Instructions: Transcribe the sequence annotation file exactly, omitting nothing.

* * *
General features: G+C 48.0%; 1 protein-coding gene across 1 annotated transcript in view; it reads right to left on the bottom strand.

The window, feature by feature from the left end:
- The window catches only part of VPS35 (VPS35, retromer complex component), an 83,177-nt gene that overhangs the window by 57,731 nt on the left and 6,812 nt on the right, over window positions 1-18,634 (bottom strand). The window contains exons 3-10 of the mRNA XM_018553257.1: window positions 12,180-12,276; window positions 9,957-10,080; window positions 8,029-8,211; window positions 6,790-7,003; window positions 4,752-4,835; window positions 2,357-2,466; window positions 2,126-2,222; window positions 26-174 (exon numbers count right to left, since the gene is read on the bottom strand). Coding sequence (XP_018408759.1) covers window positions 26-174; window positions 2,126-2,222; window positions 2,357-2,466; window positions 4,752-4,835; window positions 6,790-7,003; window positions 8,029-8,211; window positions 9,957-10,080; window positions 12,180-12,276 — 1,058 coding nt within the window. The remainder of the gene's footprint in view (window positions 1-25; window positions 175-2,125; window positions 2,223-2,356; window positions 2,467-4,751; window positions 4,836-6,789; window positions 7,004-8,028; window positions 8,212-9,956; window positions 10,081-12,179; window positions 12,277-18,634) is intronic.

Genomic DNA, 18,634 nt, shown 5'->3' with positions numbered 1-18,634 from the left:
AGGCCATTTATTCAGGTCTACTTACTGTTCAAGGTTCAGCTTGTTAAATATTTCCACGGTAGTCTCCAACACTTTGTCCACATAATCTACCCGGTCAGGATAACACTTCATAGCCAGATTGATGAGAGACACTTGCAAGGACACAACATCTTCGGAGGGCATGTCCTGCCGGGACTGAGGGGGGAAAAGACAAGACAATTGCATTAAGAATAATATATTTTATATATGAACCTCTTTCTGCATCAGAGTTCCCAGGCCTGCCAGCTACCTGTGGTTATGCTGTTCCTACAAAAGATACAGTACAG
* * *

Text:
General features: G+C 48.0%; 1 protein-coding gene across 1 annotated transcript in view; it reads right to left on the bottom strand.

The window, feature by feature from the left end:
- The window catches only part of VPS35 (VPS35, retromer complex component), an 83,177-nt gene that overhangs the window by 57,731 nt on the left and 6,812 nt on the right, over window positions 1-18,634 (bottom strand). The window contains exons 3-10 of the mRNA XM_018553257.1: window positions 12,180-12,276; window positions 9,957-10,080; window positions 8,029-8,211; window positions 6,790-7,003; window positions 4,752-4,835; window positions 2,357-2,466; window positions 2,126-2,222; window positions 26-174 (exon numbers count right to left, since the gene is read on the bottom strand). Coding sequence (XP_018408759.1) covers window positions 26-174; window positions 2,126-2,222; window positions 2,357-2,466; window positions 4,752-4,835; window positions 6,790-7,003; window positions 8,029-8,211; window positions 9,957-10,080; window positions 12,180-12,276 — 1,058 coding nt within the window. The remainder of the gene's footprint in view (window positions 1-25; window positions 175-2,125; window positions 2,223-2,356; window positions 2,467-4,751; window positions 4,836-6,789; window positions 7,004-8,028; window positions 8,212-9,956; window positions 10,081-12,179; window positions 12,277-18,634) is intronic.

Genomic DNA, 18,634 nt, shown 5'->3' with positions numbered 1-18,634 from the left:
AGGCCATTTATTCAGGTCTACTTACTGTTCAAGGTTCAGCTTGTTAAATATTTCCACGGTAGTCTCCAACACTTTGTCCACATAATCTACCCGGTCAGGATAACACTTCATAGCCAGATTGATGAGAGACACTTGCAAGGACACAACATCTTCGGAGGGCATGTCCTGCCGGGACTGAGGGGGGAAAAGACAAGACAATTGCATTAAGAATAATATATTTTATATATGAACCTCTTTCTGCATCAGAGTTCCCAGGCCTGCCAGCTACCTGTGGTTATGCTGTTCCTACAAAAGATACAGTACAG